The Life of Henry Fuckit
(1950 - 2015)


14   A prize heifer

The moment Henry clapped eyes on the Ponchiellis' twenty-year-old daughter, his loins responded to the visual stimuli coming his way. Swarthy Eyetie features, but well delineated. A sulky red mouth. Short black hair recently coiffured. The eyes of a dull-witted shopgirl, bored and apathetic. But to Henry, this vacuity served to accentuate a barely perceptible flicker of dark sultriness, and made her all the more alluring. Hot blood was coursing through the plump arms, her knees dimpled brazenly and beckoned to his hands, her legs were just long enough, her calves just slim enough to promise thighs that would be ample but firm. The hourglass perfection of her hips and waist produced a glassy fascination in his eyes, and the outline of her rump caused involuntary spasms in his long arms. As for her breasts, proudly unsupported beneath the thin T-shirt, these two beauties called up images from the Song of Solomon, first of gazelles and then of pomegranates. He salivated like a famished hound about to be let loose in a butcher shop. He appraised her up and down, this way and that. Fuuuck! This is a prize heifer, he thought.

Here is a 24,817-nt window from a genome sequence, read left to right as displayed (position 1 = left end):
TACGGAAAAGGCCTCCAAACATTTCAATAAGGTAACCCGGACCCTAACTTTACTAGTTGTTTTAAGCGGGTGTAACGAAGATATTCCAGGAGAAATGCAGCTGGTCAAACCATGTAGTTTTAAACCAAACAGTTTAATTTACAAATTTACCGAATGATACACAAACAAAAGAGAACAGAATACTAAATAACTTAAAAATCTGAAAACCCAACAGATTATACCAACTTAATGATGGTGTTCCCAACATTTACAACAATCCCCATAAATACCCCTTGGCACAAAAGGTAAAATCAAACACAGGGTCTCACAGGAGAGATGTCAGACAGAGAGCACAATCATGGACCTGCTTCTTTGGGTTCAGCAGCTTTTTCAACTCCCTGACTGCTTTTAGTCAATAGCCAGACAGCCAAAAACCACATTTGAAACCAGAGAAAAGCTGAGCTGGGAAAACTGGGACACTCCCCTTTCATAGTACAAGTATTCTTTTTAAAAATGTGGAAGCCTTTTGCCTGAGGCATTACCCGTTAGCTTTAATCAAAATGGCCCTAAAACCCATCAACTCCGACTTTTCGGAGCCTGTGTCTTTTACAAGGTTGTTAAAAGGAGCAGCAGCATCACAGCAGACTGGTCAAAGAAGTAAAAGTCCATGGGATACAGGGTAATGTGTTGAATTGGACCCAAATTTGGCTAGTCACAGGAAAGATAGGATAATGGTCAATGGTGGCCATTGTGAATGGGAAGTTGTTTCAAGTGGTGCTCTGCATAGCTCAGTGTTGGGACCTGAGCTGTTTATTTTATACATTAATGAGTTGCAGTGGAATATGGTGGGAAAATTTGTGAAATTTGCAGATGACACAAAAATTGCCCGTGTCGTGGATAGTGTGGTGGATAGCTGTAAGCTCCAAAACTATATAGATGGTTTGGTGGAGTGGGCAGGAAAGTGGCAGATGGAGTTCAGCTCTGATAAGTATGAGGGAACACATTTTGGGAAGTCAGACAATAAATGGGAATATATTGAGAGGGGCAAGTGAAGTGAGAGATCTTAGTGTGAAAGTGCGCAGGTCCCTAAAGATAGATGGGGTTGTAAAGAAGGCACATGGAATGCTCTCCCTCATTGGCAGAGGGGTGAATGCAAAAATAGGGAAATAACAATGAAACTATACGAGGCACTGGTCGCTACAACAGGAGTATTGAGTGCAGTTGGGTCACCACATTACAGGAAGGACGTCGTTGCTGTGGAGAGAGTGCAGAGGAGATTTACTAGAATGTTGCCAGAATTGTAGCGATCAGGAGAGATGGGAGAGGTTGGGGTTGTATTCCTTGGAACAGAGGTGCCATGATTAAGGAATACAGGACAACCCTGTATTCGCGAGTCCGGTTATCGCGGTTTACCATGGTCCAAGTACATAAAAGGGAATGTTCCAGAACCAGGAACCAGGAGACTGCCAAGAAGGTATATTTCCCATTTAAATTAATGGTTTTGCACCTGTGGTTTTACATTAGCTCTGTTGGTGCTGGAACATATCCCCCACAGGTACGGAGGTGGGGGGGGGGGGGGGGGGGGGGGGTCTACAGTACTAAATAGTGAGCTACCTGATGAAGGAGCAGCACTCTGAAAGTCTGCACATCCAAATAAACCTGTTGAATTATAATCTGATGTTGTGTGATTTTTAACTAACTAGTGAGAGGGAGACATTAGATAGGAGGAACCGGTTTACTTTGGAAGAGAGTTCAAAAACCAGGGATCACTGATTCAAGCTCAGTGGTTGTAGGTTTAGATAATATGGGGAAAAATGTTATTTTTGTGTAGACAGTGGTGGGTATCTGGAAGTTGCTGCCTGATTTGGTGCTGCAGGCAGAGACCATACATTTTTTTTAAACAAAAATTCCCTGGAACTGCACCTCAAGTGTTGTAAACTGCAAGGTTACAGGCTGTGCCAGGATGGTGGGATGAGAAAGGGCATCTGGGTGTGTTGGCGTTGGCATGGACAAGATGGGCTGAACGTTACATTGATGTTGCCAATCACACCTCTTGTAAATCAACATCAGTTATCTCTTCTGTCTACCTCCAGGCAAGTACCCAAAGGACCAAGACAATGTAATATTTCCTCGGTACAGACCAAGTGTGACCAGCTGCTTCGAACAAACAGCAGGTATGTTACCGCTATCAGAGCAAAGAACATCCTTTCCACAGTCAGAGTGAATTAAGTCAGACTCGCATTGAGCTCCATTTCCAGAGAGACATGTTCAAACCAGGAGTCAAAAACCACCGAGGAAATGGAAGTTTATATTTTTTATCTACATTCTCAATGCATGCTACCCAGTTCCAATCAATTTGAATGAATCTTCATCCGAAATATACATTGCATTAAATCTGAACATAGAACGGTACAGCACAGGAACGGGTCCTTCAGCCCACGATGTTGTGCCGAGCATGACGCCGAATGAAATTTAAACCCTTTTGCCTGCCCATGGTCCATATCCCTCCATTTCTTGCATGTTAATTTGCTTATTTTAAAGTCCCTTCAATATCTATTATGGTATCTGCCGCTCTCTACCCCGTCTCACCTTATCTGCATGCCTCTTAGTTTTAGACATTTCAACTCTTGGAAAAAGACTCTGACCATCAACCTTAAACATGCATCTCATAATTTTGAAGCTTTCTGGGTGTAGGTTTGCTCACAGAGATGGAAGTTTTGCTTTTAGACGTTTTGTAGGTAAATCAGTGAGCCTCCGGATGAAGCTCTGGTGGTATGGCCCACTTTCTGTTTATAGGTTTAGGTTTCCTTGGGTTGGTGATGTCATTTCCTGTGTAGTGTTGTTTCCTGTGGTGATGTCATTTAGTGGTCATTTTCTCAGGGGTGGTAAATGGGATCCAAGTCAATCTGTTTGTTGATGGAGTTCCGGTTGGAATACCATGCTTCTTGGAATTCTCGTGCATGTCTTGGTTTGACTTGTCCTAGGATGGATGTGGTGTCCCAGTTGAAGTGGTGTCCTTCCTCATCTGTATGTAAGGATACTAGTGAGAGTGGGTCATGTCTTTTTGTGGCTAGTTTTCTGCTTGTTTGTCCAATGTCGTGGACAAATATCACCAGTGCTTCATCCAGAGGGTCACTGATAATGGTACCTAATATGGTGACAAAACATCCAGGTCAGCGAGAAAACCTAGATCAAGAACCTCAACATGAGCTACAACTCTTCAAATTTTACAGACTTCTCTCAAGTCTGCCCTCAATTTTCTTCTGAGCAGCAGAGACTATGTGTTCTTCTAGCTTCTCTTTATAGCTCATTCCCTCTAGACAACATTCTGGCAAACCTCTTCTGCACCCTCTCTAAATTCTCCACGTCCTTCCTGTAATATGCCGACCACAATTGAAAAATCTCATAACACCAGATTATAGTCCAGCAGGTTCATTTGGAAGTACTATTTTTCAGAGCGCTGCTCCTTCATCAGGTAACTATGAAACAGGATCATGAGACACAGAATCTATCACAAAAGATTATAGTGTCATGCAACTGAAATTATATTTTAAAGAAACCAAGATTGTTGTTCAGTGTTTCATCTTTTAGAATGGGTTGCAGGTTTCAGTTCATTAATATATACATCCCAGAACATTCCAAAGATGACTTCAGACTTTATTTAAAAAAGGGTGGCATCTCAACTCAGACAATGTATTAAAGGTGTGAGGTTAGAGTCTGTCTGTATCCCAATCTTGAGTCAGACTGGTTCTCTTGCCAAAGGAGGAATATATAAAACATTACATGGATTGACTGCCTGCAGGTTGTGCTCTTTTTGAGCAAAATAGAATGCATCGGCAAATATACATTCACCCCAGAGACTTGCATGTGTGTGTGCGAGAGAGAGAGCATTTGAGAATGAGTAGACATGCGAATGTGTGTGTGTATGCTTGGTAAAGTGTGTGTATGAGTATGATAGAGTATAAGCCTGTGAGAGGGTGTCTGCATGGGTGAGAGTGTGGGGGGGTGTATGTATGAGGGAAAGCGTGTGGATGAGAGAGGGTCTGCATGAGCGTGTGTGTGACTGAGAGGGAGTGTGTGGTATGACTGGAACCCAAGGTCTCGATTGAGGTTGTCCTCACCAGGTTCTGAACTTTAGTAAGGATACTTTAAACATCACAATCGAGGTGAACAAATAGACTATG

Clearly this was a straightforward matter and the ethical requirement could not be denied. Upper Orange Street ran straight up the slopes of Table Mountain into the residential area of Oranjezicht. The Ponchielli residence was a large, late-Victorian, double-storey edifice with elaborate broekie-lace ironwork, ornamental mouldings and an asymmetrical façade with several gables reaching into a complicated slate roof. Across the road was De Waal Park with its many mature trees, its bandstand pavilion for Salvation Army recitals, now seldom used, its beds of annuals and perennials, its white wall with black wrought iron railing, and its human flotsam. The Ponchielli family occupied most of the downstairs area and the rest of the building was given over to lodgers. These tenants were required to conduct themselves within certain clearly defined bounds. If they did so, life sailed smoothly along. The large room that Henry was allocated looked out through a bay window across the traffic to the park. It had Oregon pine floors and a high pressed ceiling. From the outset it was made quite clear that this was the room of Rosalia Ponchielli's fiancé, Giuseppe Capollini. Pepe, as he was known by all and sundry, had opted to enrol with the Commando Force and undergo military service by attending three-month camps over several years, rather than do the regular one-year conscription stint. The knowledge that this room was rightfully Pepe's, and that the imbecile was away sacrificing himself in the service of his country, and the fact that Rosalia was betrothed to this wop goon, all served to arouse an awkward feeling of guilt in Henry. He almost felt ashamed of himself that he should be so smitten with lust.

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